• Do Naps Count? (Score:3, Interesting)

    by tunapez (1161697) on Friday September 25, 2009 @05:27PM (#29544267)

    I went 2-3 days w/out sleep in college, now(15 years later) I can hardly make it through the day without a nap.
    7 hours a night is my minimum or I am definitely off my A Game that day. Some nights I need 10.

      What happened to needing less sleep as we get older?

    • by mortonda (5175)

      I'm suspecting sleep apnea [sleepapnea.org] for myself. Sleepiness, brain fog, slow thinking, lack of willpower, even mild depression... all can be caused by it. I'm seeing a doctor about it next week. I wonder if it ties into Alzheimer's now. My grandfather had both.

    • Re:Do Naps Count? (Score:4, Interesting)

      by Jim Hall (2985) on Friday September 25, 2009 @06:01PM (#29544609) Homepage

      I had the same thing as you - in college, I could go more than a day without sleep. I'd definitely be dragging that second day, but I could do it. After college, and as time wore on, I found that I just needed more and more sleep. On weekends, I would sometimes get 12+ hours of sleep - and I'd still be tired!! I'd sometimes take naps on weekend afternoons.

      For me, the problem was that I had obstructive sleep apnea. That's where you stop breathing when you fall asleep (your brain wakes you up just enough that you start breathing again, but not enough that you become aware that you woke up.) Most people who have sleep apnea aren't even aware they have a problem, they just assume you should be tired all the time.

      I was finally diagnosed last year, and I did a sleep study**. They gave me a CPAP machine - I wear the mask whenever I sleep, and the CPAP machine pushes air into me. Effectively, it's inflating my airway so it doesn't close during the night. I'm a totally different person now! I don't need naps, and I sleep about 7-8 hours a night before I wake up normally.

      If you're feeling the same way (naps during the day, needing more time every night to get rested) you might want to see a sleep specialist and ask for a sleep study.

      My [twin] brother reported similar symptoms as you, and I eventually convinced him to see his doctor about it. Turns out, he also has apnea, got a CPAP, and is much better.

      ** For you fellow CPAP users out there, let's compare numbers: I had 57 sleep disruptions per hour, and my CPAP pressure is 14, no EPR.

      • by Endymion (12816)

        57? that's pretty bad...

        But I think I blew the charts with my AHI score of 152. Verified it with a 2nd sleep study that scored 148.

        I think the nasal septum surgery helped that a bit, but the CPAP/BiPAP actually made me wake up (and notice waking up) more often. I still have no clue what is actually causing this... *sigh*

      • by steelfood (895457)

        It happens to me every so often. Occasionally, I will actually wake up, but it's rare, since I don't have this problem every night. The key to knowing when it happens is when I wake up tired. And when I wake up tired, I have felt the sensation of not breathing right before I consciously wake up.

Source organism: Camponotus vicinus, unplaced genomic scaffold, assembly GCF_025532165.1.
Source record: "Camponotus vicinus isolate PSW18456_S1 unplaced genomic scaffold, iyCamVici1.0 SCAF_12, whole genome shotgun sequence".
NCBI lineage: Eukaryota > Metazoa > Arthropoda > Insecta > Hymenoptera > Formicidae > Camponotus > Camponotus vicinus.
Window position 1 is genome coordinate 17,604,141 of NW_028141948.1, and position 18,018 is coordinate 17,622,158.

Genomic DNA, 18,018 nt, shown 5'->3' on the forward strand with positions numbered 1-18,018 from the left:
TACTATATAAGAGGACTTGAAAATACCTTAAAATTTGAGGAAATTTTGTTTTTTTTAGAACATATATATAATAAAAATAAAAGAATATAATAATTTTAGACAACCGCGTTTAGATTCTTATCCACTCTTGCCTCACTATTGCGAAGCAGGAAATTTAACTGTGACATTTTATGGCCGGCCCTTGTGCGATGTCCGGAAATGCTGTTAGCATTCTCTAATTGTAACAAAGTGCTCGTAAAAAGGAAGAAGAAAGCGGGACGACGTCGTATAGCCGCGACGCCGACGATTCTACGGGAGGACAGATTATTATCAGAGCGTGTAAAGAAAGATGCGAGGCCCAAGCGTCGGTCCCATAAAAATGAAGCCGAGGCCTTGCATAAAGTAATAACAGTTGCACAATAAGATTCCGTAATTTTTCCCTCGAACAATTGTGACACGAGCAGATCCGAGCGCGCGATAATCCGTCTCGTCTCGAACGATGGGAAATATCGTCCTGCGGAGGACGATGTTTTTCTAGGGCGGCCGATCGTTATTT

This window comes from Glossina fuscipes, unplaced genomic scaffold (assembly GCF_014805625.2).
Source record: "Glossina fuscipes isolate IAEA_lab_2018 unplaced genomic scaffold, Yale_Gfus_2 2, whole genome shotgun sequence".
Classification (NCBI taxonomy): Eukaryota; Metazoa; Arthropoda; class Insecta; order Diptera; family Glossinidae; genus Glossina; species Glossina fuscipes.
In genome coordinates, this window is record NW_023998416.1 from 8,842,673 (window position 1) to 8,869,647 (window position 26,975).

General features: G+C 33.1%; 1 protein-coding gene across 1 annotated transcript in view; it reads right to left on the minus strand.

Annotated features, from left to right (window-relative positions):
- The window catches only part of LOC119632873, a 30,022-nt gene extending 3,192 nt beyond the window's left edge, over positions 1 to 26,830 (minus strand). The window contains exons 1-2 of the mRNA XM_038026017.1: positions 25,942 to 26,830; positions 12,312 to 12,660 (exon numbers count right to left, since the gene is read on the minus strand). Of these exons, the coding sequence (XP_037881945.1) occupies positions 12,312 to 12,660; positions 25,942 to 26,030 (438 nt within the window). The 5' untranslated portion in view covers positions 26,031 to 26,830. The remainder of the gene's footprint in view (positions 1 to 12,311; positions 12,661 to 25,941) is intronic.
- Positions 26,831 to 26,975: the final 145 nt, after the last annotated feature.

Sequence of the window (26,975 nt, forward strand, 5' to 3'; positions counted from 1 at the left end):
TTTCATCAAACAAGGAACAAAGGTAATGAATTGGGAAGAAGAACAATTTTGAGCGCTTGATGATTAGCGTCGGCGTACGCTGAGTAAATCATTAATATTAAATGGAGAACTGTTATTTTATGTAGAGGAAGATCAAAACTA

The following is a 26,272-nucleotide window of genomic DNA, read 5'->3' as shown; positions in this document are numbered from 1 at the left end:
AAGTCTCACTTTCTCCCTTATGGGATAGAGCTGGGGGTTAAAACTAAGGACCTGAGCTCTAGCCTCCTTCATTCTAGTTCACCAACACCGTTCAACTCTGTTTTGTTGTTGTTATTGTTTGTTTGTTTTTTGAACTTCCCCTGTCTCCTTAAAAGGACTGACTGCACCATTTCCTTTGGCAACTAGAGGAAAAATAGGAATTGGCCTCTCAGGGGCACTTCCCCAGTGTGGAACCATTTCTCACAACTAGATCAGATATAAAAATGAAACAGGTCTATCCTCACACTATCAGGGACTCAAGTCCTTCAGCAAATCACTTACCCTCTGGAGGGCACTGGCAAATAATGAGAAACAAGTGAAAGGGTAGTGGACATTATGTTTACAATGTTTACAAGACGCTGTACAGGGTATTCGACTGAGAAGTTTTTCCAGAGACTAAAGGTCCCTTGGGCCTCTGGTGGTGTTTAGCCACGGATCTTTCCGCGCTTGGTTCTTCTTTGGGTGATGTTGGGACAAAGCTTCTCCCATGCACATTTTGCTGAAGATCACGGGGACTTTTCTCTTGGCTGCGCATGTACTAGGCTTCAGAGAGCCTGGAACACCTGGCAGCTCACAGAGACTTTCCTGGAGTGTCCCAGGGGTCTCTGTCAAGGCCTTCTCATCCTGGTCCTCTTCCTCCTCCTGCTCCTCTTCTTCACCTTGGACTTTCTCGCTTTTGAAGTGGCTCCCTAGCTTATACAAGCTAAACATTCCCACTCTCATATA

• by Macgrrl (762836)

        My husband is a CPAP user, the sleep study he did before they gave him the machine clocked in at 80+ disruptions per hour and oxygen saturation down around 65%.

        They measured snoring on a scale of 0-3, they rated him as a 3.5. :(

        I used to try and explain to him the worst bit wasn't trying to sleep through the snoring - it was the sudden silences when he stopped breathing.

        Both of us are sleeping much better now he has the machine.

    • Re:Do Naps Count? (Score:5, Interesting)

      by phantomfive (622387) on Friday September 25, 2009 @06:34PM (#29544867) Journal
      The three pillars to good health: sleep, nutrition, and exercise. If one of them is missing, the rest all goes downhill.

      With the old people I've talked to who need less sleep, it seems they are also at the same time not quite getting the exercise and proper nutrition they need to keep their body sustained. Sleeping is work for your body, it spends the time in repairs. If you don't have the right nutrients, it's harder.

      Sometime try fasting for a couple days and see how it affects your sleep. Instead of skipping food completely, you can try going on a 900 calorie diet for a while. Pretty soon you will find that your don't sleep as long, but that you aren't as well rested either. The worst is when you sleep a full six hours, but find you feel as though you haven't slept at all.

      If you don't eat all the nutrients you need, say you don't eat enough vegetables, the same thing will happen to you, but on a longer scale. It may take years for the lack of broccoli in your diet to show up in your body, but eventually it will, and you will feel it. That happens to a lot of old people.
    • by pwizard2 (920421)
      People with certain neurological conditions (like myself) need more sleep than the average person because we have to work harder to do the same physical/mental tasks as everyone else. Many people can function just fine on a regular basis with just 6 hours of sleep but I need at least 8 per night or my ability is impaired even more. Fortunately, I work at home and can take a nap or just rest for a little while anytime I need to.
    • by aaarrrgggh (9205)